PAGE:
It all seemed pretty simple. It was evident to all that the U.S. Army Corps of Engineers had practiced malfeasance in the stewardship of levees in Mississippi and Louisiana.
They had done it since its beginning in 1928, and up to the roar of Katrina, they had neglected their duties in establishing and updating a levy system that would withstand the harshest hurricanes and floods.
So there they were, this team of litigators representing over 489,000 Katrina victims in a class action lawsuit against the federal government and its Corps of Engineers division.
The judge was sympathetic. Clearly, he stated, the federal government neglected its duty and was at fault. Millions of people suffered because of the malfeasance.
However, he went on, the law as it was written in 1928 exempts them (federal government, Corps of Engineers, etc.) from damages and the plaintiffs cannot be awarded a penny. That's the way it goes. If you want to improve this condition you need to elect a president who will order his administration to conduct itself in a responsible manner and adequately protect its citizens.
This doesn't shock me. It is the same legal reasoning when it comes to Title VI of the Civil Rights Act of 1964. It is the duty of the U.S. Attorney General to enforce this law. Any discrimination in the business practices of a federal agency or an entity receiving federal funding or benefiting from federal regulation must be dealt with by the U.S. Attorney General's office.
A citizen or a collective group cannot sue to enforce it. If you don't like what the attorney general is doing then you need to replace him. The logical way to do that is have our president fire him or we fire the president through the electoral process.
Thus, we have a harsh reality. We must get totally involved in the political process if we are to hold the federal government accountable. The only big chance we get comes every four years and we need to prepare for it in a very open and complete way. As we elect a president and he assembles his administration we must be certain that we have very competent people working in that administration and the president himself must have the strength and commitment to enforce all civil rights laws and to ensure that the people are protected.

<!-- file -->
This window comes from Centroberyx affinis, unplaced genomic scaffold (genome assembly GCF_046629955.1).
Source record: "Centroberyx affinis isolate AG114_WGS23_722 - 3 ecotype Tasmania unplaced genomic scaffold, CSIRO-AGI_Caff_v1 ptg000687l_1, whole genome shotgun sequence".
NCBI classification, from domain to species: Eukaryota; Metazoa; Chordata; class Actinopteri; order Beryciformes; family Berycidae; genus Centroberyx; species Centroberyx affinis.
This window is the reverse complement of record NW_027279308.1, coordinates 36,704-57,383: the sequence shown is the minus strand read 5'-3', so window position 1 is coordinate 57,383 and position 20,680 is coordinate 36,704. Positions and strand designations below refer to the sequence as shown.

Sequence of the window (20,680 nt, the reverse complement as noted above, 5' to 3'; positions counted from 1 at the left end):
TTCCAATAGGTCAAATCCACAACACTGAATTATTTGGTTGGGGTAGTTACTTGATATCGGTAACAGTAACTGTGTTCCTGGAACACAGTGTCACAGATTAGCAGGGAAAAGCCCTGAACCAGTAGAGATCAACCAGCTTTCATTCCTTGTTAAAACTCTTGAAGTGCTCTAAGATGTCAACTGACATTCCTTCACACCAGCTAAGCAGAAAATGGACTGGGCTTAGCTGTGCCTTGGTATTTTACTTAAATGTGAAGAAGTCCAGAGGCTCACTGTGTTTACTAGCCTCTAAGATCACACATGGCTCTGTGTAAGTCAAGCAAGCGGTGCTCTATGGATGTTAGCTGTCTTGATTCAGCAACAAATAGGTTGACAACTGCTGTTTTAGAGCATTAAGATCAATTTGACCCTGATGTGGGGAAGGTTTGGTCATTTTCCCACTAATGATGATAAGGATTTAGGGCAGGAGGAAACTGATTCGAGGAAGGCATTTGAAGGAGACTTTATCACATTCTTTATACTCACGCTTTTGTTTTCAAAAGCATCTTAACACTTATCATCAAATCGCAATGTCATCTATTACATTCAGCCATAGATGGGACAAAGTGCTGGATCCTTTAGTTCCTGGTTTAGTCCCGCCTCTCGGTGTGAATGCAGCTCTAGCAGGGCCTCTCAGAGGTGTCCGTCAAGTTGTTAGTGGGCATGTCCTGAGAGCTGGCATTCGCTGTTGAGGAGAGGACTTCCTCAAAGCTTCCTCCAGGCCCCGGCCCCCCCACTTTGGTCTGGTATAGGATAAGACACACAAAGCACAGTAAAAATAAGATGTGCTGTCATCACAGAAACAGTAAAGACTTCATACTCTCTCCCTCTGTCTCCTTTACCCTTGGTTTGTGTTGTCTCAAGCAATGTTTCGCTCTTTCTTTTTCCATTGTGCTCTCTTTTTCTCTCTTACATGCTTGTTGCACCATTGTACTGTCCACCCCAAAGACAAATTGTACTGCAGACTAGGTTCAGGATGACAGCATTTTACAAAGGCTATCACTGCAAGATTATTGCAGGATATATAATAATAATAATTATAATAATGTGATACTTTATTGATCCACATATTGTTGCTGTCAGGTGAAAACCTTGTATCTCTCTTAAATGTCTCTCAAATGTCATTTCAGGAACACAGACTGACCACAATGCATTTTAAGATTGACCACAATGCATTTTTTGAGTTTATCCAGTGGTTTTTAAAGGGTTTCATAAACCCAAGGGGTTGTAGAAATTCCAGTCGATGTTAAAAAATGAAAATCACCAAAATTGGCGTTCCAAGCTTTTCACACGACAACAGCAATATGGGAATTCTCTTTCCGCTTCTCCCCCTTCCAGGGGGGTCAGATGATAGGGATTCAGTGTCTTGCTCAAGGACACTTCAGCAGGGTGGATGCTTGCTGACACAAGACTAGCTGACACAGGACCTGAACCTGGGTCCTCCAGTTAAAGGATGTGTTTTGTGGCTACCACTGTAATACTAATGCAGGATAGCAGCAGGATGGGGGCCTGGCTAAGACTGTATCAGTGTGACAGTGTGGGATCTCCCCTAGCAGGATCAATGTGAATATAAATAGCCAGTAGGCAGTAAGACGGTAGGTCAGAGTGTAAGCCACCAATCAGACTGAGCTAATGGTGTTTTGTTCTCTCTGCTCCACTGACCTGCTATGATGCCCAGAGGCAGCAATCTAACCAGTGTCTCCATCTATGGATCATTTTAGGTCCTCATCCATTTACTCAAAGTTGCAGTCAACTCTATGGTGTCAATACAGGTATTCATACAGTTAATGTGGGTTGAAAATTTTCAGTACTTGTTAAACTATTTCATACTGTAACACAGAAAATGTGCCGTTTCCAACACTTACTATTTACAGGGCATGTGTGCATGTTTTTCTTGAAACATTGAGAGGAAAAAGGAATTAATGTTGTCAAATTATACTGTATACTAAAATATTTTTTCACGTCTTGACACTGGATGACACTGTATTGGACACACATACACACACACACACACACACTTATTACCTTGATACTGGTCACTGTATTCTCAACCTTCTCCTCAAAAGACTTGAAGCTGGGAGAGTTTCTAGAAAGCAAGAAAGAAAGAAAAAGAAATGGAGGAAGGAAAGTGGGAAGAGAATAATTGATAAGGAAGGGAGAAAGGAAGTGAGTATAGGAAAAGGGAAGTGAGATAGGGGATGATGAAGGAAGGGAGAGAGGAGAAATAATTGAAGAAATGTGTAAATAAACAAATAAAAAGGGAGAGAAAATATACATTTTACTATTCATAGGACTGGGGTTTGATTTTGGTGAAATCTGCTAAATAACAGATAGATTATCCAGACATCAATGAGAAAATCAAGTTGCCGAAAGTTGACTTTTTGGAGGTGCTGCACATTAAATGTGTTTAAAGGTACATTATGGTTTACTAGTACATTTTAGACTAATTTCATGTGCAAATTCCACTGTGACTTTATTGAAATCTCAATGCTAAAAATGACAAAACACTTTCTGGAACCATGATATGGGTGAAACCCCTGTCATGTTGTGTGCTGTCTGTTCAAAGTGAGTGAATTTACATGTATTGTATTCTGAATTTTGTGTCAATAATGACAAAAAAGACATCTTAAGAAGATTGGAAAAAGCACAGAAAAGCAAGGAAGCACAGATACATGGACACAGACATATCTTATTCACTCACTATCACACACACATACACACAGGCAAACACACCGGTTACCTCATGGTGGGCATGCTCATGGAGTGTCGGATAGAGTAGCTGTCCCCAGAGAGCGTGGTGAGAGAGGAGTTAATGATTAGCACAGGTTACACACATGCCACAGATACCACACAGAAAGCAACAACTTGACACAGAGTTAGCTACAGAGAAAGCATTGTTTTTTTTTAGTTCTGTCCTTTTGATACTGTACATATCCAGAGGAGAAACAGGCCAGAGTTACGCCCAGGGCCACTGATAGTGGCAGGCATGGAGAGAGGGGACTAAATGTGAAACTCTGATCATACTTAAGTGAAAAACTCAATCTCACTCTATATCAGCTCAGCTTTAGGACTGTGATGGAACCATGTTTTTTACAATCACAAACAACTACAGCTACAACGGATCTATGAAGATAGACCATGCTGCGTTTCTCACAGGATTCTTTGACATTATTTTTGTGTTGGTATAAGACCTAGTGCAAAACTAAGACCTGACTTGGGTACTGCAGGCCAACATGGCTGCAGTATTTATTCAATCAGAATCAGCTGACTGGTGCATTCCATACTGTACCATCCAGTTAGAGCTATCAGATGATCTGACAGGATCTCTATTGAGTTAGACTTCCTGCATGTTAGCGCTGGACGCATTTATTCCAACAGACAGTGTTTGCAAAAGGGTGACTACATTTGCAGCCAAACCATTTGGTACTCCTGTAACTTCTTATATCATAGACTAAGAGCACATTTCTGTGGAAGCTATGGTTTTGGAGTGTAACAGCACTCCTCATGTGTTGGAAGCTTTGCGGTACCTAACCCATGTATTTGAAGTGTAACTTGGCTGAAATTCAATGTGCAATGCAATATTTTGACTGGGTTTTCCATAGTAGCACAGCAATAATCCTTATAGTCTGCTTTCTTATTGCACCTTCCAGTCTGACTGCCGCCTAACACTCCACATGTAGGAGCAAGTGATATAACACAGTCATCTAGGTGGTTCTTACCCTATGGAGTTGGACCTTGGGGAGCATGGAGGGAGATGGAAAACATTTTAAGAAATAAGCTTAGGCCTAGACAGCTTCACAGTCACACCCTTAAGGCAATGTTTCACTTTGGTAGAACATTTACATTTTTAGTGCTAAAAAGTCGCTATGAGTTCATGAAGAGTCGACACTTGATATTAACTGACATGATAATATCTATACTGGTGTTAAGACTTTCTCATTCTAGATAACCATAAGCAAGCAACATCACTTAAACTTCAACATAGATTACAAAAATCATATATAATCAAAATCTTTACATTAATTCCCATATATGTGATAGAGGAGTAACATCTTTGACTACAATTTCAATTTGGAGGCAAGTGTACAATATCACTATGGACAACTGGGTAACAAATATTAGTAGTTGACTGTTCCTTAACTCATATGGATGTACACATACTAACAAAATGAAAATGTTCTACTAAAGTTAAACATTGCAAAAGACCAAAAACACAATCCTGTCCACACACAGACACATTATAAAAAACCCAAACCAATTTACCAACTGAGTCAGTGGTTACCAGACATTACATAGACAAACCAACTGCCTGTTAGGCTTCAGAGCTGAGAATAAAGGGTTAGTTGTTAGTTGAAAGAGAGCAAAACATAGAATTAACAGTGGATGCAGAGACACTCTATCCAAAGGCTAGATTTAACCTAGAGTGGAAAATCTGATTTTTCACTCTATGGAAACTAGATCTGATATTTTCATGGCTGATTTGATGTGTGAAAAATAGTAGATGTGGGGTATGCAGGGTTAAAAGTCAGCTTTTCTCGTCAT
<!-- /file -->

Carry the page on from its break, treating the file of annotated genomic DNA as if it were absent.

So far in this upcoming presidential election, has anyone brought up the enforcement of Title VI of the Civil Rights Act or the mandate that the US Army Corps of Engineers must become accountable and ensure excellence in their duty?
It reminds me of when the state of California was shutting down their minority business programs during the 90's even those that were receiving federal money. We asked the Clinton Administration to step in and force them to reopen the diversity programs for highway construction.
As a Los Angeles Times reporter informed me, it was very embarrassing to see a federal official get verbally whipped by a state official who conditionally receives federal money. In the end it was apparent. We did not have a president who had the resolve to enforce Title VI of the Civil Rights Act and Californians of color have been suffering ever since. I guess Clinton said to himself so what, they still love me. Yes, the poor coloreds do.
Until we and all Americans get the resolve to hold a president accountable to all the people, we will have more Katrina disasters. There will be more wholesale and illegal discrimination by state and local governments.
Our population will not be proportional to our share of the economy. Mandated services afforded to the general public will continue to miss our neighborhoods. We won't get healthcare and decent educational opportunities for our children. Corrupt police and lazy stewards of our environment will be allowed to continue their existence.
If you have noticed, not one question has asked how any of the current candidates will prevent another Katrina disaster. They don't have a clue.
Why can't we begin to demand resolutions and accountability during this election cycle? Let's make a great president by writing the "script" right now. We should not stop until we find one who can do the job. Something tells me that we might just have such a person. But it won't happen unless we create the job description up front.
"This is what must be done!! Can you do it? How? We will be watching you every step of the way. If you fail, you must go on the next round. We won't stop until we get the right one." Until then, it's business as usual.
Harry Alford is the co-founder, president/CEO of the National Black Chamber of Commerce.